If the debate about the value of higher education was a rational one, there would be no debate. Time and again, in study after study, real data support the conclusion that the lifetime economic benefits that come with a college degree are worth it. And that would be true even if students were actually paying the full sticker price! But the emotional investment we have in our children’s success, the anxiety that accompanies economic uncertainty and the media preoccupation with the horror-story outliers like the student who took on $100,000 in debt to be a kindergarten teacher makes it virtually impossible to win the argument that college is worth the price. And yet, we keep hammering away at the notion that we cost $40K or $50K or more.
For institutions like mine—Bridgewater College, a 1,500-student campus in the rural Shenandoah Valley of Virginia—the strategy of growing the discount to grow enrollment stopped working almost a decade ago. It is an exercise in rapidly diminishing returns. Our nation’s most elite colleges can probably still win the high-price, high-value argument. Their brand recognition might make those price tags worth it.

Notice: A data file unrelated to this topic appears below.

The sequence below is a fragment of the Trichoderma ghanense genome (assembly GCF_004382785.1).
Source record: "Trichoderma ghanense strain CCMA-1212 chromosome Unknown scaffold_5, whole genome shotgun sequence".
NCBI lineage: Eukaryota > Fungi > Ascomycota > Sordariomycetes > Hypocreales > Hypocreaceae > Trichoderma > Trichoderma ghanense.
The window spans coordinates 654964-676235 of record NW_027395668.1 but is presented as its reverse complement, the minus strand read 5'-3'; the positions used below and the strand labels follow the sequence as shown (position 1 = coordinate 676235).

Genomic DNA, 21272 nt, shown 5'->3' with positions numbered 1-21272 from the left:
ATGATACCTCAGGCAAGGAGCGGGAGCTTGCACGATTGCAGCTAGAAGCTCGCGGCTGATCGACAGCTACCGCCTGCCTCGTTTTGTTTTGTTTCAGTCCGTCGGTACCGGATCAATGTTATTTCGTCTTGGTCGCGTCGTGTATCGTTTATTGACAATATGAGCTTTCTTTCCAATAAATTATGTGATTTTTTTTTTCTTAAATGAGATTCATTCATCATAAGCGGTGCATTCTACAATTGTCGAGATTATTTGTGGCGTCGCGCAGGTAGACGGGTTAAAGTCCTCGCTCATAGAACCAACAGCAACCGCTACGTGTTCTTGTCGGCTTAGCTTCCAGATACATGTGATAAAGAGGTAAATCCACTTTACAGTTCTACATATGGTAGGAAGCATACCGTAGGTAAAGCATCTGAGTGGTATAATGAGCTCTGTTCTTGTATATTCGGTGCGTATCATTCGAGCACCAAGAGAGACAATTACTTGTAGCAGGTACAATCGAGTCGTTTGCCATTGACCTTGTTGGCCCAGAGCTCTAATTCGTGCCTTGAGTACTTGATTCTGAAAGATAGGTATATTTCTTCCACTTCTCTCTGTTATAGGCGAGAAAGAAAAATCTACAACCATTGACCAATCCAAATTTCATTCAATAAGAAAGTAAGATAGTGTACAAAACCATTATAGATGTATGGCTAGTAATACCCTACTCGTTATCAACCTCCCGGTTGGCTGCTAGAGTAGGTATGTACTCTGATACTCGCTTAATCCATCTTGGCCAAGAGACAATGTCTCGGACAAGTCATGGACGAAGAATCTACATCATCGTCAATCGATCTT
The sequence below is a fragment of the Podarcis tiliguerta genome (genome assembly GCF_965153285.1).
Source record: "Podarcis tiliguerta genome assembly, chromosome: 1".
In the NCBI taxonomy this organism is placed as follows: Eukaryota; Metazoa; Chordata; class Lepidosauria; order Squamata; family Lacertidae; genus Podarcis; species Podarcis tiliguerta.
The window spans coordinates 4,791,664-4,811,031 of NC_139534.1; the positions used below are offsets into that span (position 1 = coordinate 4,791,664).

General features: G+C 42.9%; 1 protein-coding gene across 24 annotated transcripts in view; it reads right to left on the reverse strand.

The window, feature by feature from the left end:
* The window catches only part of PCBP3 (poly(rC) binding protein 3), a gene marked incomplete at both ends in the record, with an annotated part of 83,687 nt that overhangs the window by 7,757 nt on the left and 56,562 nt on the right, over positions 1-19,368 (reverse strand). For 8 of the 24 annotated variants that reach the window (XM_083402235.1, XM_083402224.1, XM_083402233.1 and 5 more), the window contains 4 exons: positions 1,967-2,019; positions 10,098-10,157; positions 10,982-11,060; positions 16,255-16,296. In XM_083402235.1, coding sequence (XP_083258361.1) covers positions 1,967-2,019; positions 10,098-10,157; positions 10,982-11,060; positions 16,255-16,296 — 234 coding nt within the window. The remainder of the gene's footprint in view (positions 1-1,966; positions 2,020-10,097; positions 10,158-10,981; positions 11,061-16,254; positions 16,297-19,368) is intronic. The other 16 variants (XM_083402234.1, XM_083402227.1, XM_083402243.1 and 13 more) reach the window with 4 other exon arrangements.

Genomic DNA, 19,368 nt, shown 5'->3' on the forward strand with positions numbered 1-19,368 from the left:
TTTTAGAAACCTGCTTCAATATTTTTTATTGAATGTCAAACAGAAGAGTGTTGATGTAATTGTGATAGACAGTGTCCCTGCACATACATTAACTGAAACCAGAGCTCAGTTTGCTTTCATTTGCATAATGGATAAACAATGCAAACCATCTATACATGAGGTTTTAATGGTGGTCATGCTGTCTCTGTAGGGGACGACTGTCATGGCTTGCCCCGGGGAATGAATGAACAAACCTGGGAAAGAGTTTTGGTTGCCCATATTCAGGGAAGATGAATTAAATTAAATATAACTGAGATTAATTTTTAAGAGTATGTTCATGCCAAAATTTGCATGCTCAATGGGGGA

But for many students, especially in our post-pandemic, economically fragile, skeptical world, most colleges are a commodity, not a brand. And since very few of us attended elite institutions, it’s nonsensical to claim that the only path to success runs through them. I’m not claiming that everyone needs a college degree to be successful, but I believe that almost everyone’s life can be better and fuller if a college degree is part of their experience.
We offer a great education—and transformative value—that is accessible to many. In this regard Bridgewater College is not alone. But if we want to win the argument about the value of higher education, we have to be transparent about the actual cost. No more gimmicks and games with tuition prices. It’s time to reclaim the mission of higher education and the moral high ground that we have surrendered. It’s time to get real.